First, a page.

Losing identity: structural diversity of transposable elements belonging to different classes in the genome of Anopheles gambiae
1 Escola Nacional de Saúde Pública Sergio Arouca, Fundação Oswaldo Cruz, Rio de Janeiro, Brazil
2 Section of Vector Biology, Laboratory of Malaria and Vector Research, National Institute of Allergy and Infectious Diseases, National Institutes of Health, Rockville, MD, 20852, USA
3 Laboratório de Evolução Molecular, Departamento de Biologia, UNESP, Universidade Estadual Paulista, 15054-000, São José do Rio Preto, SP, Brazil
4 Departamento de Matemática e Estatística, Universidade Federal do Estado do Rio de Janeiro, Rio de Janeiro, Brazil
5 Instituto de Medicina Social/Universidade do Estado do Rio de Janeiro, Rio de Janeiro, Brazil
BMC Genomics 2012, 13:272 doi:10.1186/1471-2164-13-272Published: 22 June 2012
Transposable elements (TEs), both DNA transposons and retrotransposons, are genetic elements with the main characteristic of being able to mobilize and amplify their own representation within genomes, utilizing different mechanisms of transposition. An almost universal feature of TEs in eukaryotic genomes is their inability to transpose by themselves, mainly as the result of sequence degeneration (by either mutations or deletions). Most of the elements are thus either inactive or non-autonomous. Considering that the bulk of some eukaryotic genomes derive from TEs, they have been conceived as “TE graveyards.” It has been shown that once an element has been inactivated, it progressively accumulates mutations and deletions at neutral rates until completely losing its identity or being lost from the host genome; however, it has also been shown that these “neutral sequences” might serve as raw material for domestication by host genomes.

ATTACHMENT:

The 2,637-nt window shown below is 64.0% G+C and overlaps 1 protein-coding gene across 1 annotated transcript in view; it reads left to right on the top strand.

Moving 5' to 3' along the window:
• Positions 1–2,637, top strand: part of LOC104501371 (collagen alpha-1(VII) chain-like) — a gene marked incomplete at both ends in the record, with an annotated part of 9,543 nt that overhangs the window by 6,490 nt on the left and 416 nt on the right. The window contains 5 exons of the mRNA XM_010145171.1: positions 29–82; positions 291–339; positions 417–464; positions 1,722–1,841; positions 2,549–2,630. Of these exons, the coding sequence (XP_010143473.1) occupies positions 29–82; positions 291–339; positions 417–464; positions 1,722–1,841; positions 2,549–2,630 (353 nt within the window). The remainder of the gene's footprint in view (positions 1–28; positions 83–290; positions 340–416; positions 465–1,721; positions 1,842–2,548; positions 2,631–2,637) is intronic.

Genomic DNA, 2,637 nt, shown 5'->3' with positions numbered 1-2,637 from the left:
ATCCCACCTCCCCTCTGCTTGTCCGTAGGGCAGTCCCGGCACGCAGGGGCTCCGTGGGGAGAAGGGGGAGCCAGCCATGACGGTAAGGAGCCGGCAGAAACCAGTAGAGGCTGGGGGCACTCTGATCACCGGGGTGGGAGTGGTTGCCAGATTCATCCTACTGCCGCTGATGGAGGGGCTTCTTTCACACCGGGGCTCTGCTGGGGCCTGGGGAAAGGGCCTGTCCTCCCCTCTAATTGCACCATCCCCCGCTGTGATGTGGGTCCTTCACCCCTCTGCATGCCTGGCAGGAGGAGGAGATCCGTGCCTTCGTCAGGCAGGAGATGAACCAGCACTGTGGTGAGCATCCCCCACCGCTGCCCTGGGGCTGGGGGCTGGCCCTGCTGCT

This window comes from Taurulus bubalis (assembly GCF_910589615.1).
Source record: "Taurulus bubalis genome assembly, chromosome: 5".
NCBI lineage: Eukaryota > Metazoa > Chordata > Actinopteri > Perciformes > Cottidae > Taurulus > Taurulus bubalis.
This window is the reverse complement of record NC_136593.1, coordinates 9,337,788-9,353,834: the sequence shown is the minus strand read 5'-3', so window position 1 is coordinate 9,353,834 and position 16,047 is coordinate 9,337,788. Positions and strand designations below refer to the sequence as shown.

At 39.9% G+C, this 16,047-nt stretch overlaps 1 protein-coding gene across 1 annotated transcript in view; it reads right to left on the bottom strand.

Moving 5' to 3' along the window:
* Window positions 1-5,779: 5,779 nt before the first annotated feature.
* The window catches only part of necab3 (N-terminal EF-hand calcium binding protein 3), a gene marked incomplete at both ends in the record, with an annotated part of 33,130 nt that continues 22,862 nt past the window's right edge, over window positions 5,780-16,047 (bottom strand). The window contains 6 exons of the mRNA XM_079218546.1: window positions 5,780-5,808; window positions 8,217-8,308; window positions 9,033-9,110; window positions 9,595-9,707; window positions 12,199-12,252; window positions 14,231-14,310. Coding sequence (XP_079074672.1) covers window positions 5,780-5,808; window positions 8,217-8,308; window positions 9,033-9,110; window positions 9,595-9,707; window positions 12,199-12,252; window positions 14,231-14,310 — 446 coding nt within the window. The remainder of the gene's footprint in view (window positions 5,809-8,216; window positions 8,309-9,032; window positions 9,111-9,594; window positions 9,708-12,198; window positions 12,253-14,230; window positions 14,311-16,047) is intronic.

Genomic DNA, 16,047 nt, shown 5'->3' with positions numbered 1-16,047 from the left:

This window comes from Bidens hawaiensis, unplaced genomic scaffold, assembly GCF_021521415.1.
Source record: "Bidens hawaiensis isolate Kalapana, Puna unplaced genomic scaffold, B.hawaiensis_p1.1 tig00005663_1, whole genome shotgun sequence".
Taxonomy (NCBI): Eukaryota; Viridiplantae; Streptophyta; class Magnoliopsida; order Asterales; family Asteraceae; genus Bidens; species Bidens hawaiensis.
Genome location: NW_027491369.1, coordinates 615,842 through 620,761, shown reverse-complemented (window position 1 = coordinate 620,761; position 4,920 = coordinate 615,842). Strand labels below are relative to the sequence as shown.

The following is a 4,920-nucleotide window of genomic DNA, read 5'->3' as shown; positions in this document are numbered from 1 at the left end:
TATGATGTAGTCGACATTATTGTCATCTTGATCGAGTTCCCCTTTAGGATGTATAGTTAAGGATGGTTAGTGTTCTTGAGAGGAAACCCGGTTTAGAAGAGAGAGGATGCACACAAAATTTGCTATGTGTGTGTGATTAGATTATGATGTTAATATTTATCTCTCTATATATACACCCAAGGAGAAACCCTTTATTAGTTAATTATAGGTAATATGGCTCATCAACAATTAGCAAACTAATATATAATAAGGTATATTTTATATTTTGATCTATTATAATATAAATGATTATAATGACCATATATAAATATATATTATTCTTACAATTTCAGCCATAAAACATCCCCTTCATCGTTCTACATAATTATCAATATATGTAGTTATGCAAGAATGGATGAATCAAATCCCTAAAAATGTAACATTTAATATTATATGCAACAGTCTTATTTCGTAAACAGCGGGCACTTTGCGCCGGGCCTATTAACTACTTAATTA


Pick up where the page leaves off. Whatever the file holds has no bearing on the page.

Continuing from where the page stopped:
We have analyzed the sequence structural variations, nucleotide divergence, and pattern of insertions and deletions of several superfamilies of TEs belonging to both class I (long terminal repeats [LTRs] and non-LTRs [NLTRs]) and II in the genome of Anopheles gambiae, aiming at describing the landscape of deterioration of these elements in this particular genome. Our results describe a great diversity in patterns of deterioration, indicating lineage-specific differences including the presence of Solo-LTRs in the LTR lineage, 5′-deleted NLTRs, and several non-autonomous and MITEs in the class II families. Interestingly, we found fragments of NLTRs corresponding to the RT domain, which preserves high identity among them, suggesting a possible remaining genomic role for these domains.
We show here that the TEs in the An. gambiae genome deteriorate in different ways according to the class to which they belong. This diversity certainly has implications not only at the host genomic level but also at the amplification dynamic and evolution of the TE families themselves.